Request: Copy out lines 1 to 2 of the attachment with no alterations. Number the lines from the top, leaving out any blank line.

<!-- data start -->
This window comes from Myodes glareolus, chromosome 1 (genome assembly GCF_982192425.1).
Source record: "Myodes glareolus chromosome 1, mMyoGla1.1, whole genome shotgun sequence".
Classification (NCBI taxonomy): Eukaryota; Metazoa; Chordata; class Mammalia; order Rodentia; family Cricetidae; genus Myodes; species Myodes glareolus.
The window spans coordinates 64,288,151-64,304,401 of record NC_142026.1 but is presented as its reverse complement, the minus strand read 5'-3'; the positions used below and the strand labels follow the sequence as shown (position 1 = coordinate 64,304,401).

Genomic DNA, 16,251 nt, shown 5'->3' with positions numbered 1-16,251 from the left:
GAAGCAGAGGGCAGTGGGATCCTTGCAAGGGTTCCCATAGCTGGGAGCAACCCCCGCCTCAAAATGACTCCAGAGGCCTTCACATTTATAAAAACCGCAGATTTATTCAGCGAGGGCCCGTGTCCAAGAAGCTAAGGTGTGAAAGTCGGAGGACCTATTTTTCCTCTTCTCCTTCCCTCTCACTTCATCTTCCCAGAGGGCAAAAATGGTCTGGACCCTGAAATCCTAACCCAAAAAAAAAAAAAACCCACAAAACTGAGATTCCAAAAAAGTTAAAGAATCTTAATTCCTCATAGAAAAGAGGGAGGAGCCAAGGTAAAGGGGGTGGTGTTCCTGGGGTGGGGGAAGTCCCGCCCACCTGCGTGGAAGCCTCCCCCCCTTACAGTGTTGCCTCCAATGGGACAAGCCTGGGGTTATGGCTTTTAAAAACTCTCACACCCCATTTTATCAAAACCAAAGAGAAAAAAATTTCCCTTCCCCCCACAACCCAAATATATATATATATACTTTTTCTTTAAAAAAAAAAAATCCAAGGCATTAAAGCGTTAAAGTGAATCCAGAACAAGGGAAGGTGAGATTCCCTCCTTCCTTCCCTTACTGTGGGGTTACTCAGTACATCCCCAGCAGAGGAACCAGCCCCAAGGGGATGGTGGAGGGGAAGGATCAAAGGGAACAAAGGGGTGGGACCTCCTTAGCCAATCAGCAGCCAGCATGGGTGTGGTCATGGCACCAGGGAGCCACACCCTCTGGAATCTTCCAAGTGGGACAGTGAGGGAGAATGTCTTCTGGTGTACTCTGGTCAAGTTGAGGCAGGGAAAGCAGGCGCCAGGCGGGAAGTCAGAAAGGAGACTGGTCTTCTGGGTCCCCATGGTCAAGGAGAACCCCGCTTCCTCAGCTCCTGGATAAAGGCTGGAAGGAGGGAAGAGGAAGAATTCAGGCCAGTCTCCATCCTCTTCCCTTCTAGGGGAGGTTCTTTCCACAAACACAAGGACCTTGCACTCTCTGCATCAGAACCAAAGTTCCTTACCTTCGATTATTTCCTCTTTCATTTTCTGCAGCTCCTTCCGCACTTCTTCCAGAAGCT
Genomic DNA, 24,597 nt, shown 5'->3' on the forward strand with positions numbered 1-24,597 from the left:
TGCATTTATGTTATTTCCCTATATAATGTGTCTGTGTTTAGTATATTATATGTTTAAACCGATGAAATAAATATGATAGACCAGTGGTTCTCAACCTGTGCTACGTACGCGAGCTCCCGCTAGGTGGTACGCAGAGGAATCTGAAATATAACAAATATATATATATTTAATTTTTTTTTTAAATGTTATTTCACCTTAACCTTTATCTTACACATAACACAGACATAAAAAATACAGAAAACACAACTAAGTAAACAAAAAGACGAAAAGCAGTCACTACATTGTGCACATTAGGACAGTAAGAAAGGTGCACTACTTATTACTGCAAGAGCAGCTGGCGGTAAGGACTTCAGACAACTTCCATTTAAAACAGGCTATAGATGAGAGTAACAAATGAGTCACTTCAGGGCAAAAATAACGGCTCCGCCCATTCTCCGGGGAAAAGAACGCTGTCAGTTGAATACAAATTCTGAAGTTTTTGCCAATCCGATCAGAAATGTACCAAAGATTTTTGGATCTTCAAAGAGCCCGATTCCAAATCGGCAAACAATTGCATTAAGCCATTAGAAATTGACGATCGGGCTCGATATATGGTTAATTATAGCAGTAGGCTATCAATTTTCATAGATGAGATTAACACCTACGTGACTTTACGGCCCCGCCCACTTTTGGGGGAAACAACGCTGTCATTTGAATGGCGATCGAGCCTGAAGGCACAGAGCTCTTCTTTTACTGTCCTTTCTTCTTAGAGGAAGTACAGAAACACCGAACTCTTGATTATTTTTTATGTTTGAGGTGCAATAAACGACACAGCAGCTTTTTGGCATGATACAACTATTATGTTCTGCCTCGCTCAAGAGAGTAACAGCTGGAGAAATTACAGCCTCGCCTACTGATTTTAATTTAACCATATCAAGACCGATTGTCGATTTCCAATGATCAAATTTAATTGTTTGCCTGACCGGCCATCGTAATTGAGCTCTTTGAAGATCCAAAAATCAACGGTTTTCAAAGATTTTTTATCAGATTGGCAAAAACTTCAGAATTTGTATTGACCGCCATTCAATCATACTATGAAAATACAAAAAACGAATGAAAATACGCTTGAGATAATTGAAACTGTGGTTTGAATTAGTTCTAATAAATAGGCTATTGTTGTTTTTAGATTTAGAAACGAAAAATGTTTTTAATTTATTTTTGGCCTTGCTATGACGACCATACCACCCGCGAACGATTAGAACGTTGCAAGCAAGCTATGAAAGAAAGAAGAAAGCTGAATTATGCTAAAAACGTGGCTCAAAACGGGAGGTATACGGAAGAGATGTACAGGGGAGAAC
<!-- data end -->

This window comes from Myodes glareolus, chromosome 1 (genome assembly GCF_982192425.1).
Source record: "Myodes glareolus chromosome 1, mMyoGla1.1, whole genome shotgun sequence".